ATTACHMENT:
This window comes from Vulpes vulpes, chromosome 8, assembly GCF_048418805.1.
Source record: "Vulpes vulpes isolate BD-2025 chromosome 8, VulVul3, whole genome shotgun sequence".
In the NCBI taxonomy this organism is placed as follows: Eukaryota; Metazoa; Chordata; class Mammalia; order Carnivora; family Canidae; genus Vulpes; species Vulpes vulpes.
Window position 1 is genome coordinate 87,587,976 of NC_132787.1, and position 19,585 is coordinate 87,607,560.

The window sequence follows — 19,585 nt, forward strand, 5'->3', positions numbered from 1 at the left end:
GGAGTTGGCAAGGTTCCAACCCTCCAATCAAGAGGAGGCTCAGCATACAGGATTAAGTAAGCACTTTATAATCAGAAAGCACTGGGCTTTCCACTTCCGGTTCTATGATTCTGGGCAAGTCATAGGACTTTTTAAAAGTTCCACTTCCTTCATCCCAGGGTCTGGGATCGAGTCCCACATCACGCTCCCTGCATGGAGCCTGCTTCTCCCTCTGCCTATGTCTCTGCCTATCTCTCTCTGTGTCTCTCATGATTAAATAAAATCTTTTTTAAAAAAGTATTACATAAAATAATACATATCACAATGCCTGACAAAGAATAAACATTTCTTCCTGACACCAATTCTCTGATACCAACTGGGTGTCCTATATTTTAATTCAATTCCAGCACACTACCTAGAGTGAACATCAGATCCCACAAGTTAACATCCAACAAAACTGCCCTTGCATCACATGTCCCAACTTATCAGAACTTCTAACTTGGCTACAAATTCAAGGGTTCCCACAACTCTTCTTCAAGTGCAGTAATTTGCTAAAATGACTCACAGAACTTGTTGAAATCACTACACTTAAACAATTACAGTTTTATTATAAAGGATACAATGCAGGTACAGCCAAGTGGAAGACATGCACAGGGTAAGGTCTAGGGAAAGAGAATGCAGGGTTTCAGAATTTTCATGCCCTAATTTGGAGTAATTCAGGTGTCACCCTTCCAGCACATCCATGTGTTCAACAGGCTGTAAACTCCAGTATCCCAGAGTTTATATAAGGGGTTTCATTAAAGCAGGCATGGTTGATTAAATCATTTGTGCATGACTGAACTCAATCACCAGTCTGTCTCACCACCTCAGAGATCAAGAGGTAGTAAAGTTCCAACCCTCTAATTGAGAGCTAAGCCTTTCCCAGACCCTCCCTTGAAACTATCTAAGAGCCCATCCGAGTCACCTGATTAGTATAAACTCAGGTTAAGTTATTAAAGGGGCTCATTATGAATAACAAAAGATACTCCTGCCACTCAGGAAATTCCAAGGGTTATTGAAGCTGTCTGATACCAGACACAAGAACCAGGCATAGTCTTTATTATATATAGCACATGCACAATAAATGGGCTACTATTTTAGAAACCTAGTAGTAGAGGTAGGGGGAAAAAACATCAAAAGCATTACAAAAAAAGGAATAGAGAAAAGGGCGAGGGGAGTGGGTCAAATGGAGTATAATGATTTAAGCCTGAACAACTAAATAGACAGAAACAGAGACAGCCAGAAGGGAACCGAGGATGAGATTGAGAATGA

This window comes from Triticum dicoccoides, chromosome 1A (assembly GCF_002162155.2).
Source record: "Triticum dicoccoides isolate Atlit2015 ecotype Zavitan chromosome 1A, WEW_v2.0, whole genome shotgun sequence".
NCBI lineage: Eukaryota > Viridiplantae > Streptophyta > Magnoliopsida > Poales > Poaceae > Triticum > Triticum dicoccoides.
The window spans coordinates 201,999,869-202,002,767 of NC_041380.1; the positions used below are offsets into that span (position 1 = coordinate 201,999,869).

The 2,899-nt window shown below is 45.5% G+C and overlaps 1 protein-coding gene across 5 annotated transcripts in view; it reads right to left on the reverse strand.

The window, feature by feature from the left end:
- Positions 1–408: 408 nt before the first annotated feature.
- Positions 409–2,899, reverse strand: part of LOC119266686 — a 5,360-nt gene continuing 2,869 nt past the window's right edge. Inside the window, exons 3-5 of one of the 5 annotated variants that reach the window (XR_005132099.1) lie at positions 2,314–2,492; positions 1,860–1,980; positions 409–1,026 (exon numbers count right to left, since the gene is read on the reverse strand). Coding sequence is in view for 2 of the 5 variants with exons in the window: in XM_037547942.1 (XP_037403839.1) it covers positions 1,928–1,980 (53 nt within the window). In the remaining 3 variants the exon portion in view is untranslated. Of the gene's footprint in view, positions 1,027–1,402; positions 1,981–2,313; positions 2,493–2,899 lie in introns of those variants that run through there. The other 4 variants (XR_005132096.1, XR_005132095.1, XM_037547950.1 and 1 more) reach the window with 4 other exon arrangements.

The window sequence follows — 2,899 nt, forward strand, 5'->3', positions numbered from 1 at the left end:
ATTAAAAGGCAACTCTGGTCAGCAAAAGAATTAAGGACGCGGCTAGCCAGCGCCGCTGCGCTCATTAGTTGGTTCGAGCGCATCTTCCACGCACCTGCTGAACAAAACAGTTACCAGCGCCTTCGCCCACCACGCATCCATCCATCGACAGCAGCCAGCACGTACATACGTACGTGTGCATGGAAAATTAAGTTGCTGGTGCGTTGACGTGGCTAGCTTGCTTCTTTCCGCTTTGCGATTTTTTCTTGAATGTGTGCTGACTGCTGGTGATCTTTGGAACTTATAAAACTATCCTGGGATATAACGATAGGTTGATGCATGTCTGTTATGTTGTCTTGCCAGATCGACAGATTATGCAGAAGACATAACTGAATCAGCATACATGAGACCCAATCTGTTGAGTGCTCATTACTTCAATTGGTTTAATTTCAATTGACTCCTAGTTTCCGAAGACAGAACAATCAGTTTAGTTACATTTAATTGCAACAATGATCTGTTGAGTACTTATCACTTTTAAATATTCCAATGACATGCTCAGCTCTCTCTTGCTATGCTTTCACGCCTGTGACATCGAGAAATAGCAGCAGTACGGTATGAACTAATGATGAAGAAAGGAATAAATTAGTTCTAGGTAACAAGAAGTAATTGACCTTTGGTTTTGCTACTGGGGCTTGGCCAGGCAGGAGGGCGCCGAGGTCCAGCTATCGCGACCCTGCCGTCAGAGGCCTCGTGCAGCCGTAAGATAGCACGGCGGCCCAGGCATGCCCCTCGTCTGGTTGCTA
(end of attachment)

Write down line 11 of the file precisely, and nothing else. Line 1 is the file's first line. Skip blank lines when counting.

The 2,899-nt window shown below is 45.5% G+C and overlaps 1 protein-coding gene across 5 annotated transcripts in view; it reads right to left on the reverse strand.